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Part 1: Is Unity Possible in An Election Season?

Sep 20, 2022Blog, Culture, Theology

Each November, the arrival of outdoor lights, Christmas trees and Mariah Carey’s “All I Want for Christmas” announces that it’s almost the most wonderful time of the year. If that’s true, what do all the yard signs in my neighborhood and mudslinging commercials announce? The least wonderful time of the year?

I’m joking. Kinda. I really love this country and take a lot of pride in being able to vote. I’m also a bit of an optimist, I tend to have a glass-half-full mindset and so I tend to find a candidate or two that I’m really hopeful about. The problem is, year over year, this process of exercising our incredible freedom to choose our leaders just gets uglier and uglier. My optimist spirit gets a little more crushed every time election season comes around. It’s not just because I feel let down or manipulated by politicians and political parties, though I do. It’s because I hate what it does to the rest of us.  

Now, since I’m clearly writing a blog post about politics, it’s important you know how I vote. That way you know whether to keep reading or whether to dismiss me as an idiot. I’m joking. Kinda.  This is the first thing I have to address: I reject the idea that all of us – millions of Americans with different backgrounds and beliefs and passions and fears – all neatly fit into two categories.  We’re all either conservative or we’re liberal, Democrat or Republican. And, whichever one we are, that’s the one that is 100% right about how things should be done. That’s absurd, right?  We’re all complicated beings and that complication reveals itself in a vast number of choices that reflect our personality and viewpoint. How we dress, what we drive, what music we listen to, what we like to eat, how we like to spend our free time…it’s all over the place. We’re unique about what we want out of life, what freedoms we care the most about, what problems we most think should be addressed. We’re unique in our approach to problem-solving, to conflict, to sacrifice, to budgeting, to our priorities. But somehow that uniqueness of expression doesn’t exist when it comes to how we believe we should be governed?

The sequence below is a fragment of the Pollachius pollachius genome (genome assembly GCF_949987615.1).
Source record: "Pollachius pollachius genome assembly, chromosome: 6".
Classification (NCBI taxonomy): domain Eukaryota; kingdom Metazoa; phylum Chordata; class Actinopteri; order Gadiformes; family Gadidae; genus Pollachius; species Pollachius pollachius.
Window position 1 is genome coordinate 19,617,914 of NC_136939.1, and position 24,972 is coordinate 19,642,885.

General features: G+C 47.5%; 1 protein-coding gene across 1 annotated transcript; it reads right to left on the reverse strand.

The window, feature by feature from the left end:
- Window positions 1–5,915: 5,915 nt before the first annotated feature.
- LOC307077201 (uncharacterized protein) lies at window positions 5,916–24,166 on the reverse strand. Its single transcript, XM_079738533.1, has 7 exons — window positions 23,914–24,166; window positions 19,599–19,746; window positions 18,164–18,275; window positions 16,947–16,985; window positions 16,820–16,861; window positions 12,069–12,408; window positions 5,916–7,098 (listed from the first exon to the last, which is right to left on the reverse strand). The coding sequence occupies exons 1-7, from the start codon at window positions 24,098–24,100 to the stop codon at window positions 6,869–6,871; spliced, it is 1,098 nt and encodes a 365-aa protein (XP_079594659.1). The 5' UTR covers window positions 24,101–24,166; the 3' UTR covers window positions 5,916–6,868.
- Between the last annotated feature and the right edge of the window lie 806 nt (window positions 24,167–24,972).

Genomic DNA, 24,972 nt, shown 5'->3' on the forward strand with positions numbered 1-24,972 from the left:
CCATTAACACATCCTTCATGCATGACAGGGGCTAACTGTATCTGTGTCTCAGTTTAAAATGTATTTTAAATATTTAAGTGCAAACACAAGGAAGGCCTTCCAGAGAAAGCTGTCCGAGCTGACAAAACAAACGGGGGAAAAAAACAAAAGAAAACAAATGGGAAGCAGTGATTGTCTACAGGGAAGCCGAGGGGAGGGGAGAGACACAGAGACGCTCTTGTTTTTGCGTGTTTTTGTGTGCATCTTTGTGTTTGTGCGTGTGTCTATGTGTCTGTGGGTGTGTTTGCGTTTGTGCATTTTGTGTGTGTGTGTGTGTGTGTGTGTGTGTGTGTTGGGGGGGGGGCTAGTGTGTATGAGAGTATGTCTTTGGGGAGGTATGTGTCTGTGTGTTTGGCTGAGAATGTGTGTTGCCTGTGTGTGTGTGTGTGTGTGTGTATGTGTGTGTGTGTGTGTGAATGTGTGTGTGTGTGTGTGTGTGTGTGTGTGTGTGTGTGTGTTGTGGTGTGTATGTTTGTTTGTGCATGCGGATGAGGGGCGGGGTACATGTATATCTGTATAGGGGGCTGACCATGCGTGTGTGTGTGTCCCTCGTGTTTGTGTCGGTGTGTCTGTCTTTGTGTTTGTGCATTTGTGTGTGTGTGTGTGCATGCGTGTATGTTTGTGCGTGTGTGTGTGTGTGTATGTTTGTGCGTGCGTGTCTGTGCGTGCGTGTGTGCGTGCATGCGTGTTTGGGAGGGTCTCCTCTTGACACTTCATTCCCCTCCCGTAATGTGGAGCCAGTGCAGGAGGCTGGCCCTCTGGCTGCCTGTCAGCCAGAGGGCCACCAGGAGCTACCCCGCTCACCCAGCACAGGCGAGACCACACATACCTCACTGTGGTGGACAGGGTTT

I could go a long way down this path of thinking, but assuming you get what I’m saying let me just get to the point: I think we find far too much identity in political parties and the resulting tribalism is destructive to the unity that Jesus calls us to. I believe He invites us into something much larger and much better. I don’t just believe it, I know it, and I know it because it was modeled in the community He fostered. Take a quick look with me at a passage in the book of Matthew. It’s an easy passage to skim, but there’s something significant in there.

“And he called to him his twelve disciples and gave them authority over unclean spirits, to cast them out, and to heal every disease and every affliction. The names of the twelve apostles are these: first, Simon, who is called Peter, and Andrew his brother; James the son of Zebedee, and John his brother; Philip and Bartholomew; Thomas and Matthew the tax collector; James the son of Alphaeus, and Thaddaeus; Simon the Zealot, and Judas Iscariot, who betrayed him” (Matthew 10:1-4). 

There’s something really interesting here. For the most part this is a list of names of the disciples. For the most part they’re all just sons and brothers, but there’s two disciples who got a little more detail. Matthew’s profession is mentioned, he’s a tax collector. And we’re told that Simon was a Zealot. Now that’s not just an adjective telling us that Simon was a really zealous guy. The Zealots were an aggressive political party-of-sorts who despised the Romans and also despised any Jews who cooperated with them.

Matthew cooperated with the government and Simon wanted insurrection. How is it possible that these two men could be part of the same community – for that matter, how could they be in the same room together – for such a long period of time? And why would Jesus want these two people in His inner circle, what was He trying to teach us?

Stay tuned for Thursday’s blog post, as we answer these questions and explore what Jesus is trying to teach us!